Guide To Critical Thinking

Critical thinking is that mode of thinking – about any subject, content, or problem — in which the thinker improves the quality of his or her thinking by skillfully taking charge of the structures inherent in thinking and imposing intellectual standards upon them. The Paul-Elder framework has three components: According to Paul and Elder (1997), there are two essential dimensions of thinking that students need to master in order to learn how to upgrade their thinking.

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Excellence in thought, however, must be systematically cultivated.

A Definition: Critical thinking is the art of analyzing and evaluating thinking with a view to ­improving it.

Rebecca Plante defines critical thinking and what it means to be a critical thinker.

She introduces tools to use to achieve a broader, sharper, more precise, and ultimately more beautiful way of understanding the world around us.

Yet the quality of our life and that of what we produce, make, or build depends precisely on the quality of our thought.

Shoddy thinking is costly, both in money and in quality of life.

It requires rigorous standards of excellence and mindful command of their use.

It entails effective communication and problem solving abilities and a commitment to overcoming our native egocentrism and sociocentrism. Check periodically to be sure you are still on target. 2) All reasoning is an attempt to FIGURE something out, to settle some QUESTION, solve some PROBLEM.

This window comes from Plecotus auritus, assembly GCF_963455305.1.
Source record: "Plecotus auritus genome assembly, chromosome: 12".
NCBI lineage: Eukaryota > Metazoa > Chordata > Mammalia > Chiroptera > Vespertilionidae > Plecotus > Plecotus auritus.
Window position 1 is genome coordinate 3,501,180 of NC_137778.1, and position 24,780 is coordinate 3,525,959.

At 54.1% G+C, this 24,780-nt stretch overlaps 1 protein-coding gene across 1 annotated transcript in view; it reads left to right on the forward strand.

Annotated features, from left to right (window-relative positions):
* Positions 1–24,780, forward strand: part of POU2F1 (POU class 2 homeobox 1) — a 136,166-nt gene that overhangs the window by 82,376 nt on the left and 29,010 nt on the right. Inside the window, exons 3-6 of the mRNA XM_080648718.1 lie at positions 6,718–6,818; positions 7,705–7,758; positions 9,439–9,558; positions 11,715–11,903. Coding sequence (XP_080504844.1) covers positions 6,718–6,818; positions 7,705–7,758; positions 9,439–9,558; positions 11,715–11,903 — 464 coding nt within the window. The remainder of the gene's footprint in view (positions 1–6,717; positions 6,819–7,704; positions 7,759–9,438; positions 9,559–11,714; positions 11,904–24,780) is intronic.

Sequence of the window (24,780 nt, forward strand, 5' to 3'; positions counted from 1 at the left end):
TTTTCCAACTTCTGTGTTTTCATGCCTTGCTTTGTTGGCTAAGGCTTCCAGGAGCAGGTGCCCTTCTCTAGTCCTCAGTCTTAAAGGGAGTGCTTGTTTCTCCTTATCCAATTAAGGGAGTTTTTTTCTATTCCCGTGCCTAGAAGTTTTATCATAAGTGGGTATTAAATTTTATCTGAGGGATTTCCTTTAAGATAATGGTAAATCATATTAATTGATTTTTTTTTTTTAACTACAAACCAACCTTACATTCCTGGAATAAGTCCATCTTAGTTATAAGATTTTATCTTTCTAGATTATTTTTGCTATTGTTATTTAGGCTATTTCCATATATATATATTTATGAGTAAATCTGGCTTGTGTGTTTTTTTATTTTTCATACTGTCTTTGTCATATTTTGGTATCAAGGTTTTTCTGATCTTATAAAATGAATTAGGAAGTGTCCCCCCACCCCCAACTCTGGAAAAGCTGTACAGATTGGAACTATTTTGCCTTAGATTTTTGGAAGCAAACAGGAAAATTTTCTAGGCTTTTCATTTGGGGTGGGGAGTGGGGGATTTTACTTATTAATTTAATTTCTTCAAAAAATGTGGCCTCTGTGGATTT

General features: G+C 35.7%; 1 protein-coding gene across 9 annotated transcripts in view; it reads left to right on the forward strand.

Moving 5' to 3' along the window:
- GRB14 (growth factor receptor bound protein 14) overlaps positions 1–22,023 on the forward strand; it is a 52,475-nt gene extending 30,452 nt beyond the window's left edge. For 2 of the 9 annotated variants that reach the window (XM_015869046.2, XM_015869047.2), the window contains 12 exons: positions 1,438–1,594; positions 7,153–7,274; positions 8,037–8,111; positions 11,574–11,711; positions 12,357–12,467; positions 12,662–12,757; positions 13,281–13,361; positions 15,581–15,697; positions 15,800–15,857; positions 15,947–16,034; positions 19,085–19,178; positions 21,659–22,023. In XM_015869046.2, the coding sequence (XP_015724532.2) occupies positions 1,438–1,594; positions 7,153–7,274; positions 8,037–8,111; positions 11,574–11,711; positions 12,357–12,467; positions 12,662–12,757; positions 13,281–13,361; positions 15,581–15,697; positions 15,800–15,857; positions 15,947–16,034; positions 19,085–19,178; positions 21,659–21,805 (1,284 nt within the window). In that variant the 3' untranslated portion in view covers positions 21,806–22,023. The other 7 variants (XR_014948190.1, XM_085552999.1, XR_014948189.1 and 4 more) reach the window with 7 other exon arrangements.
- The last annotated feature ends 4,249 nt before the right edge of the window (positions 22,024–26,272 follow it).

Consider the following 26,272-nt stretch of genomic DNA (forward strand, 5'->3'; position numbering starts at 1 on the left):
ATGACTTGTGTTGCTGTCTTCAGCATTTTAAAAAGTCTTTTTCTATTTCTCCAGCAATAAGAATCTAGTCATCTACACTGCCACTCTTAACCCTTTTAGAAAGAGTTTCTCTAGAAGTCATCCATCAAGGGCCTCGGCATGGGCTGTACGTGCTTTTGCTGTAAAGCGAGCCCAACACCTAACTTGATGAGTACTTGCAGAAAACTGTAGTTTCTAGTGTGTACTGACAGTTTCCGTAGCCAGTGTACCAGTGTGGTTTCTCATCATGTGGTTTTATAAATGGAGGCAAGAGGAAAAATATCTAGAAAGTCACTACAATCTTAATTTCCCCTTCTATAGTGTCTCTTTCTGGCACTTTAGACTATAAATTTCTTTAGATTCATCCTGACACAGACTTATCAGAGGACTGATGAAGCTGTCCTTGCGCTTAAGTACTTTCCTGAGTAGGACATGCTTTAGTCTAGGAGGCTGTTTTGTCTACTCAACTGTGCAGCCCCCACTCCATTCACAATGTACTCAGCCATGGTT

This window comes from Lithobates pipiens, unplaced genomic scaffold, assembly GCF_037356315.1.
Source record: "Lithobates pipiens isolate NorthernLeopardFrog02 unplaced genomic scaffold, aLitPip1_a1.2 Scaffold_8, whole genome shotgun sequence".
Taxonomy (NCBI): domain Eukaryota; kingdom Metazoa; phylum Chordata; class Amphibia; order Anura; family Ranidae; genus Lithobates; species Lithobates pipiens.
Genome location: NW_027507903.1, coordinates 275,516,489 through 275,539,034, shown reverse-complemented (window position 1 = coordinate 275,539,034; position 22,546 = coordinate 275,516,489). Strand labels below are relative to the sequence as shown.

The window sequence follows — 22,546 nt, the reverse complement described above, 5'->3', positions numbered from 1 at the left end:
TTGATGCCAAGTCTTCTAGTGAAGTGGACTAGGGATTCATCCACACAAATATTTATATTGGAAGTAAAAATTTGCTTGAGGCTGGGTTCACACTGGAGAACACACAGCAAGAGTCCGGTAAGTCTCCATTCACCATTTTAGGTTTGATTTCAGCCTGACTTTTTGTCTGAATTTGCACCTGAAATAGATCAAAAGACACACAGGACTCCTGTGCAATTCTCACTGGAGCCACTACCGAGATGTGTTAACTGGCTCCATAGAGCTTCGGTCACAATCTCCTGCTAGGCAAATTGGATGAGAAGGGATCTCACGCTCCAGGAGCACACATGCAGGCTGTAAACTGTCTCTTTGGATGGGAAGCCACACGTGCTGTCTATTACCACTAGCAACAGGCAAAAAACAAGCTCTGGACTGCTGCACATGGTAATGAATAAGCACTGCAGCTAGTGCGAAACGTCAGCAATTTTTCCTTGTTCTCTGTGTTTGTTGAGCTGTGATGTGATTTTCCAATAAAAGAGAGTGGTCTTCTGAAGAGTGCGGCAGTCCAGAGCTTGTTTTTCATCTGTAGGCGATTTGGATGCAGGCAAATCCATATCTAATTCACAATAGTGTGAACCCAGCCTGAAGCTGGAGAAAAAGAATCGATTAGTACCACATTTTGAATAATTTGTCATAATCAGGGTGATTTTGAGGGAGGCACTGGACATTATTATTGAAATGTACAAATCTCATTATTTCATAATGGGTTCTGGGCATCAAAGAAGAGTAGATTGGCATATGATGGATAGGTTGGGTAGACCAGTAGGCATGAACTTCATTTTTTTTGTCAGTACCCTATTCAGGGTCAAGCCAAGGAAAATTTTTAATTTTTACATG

© 2008 Foundation for Critical Thinking Press The Miniature Guide to Critical Thinking Concepts and Tools The Elements of Thought Point of View frames of reference, perspectives, orientations Implications and Consequences Purpose goals, objectives Elements of Thought Assumptions presuppositions, axioms, taking for granted Concepts theories, definitions, laws, principles, models Question at issue problem, issue Information data, facts, observations, experiences Interpretation and Inference conclusions, solutions Used With Sensitivity to Universal Intellectual Standards Clarity  Accuracy  Depth  Breadth  Significance Precision Relevance © 2008 Foundation for Critical Thinking Press The Miniature Guide to Critical Thinking Concepts and Tools A Checklist for Reasoning 1) All reasoning has a PURPOSE. • • • • State the question at issue clearly and precisely.

Express the question in several ways to clarify its meaning and scope. Distinguish questions that have definitive answers from those that are a matter of opinion and from those that require consideration of multiple viewpoints. • Clearly identify your assumptions and determine whether they are justifiable. • Seek other points of view and identify their strengths as well as weaknesses.

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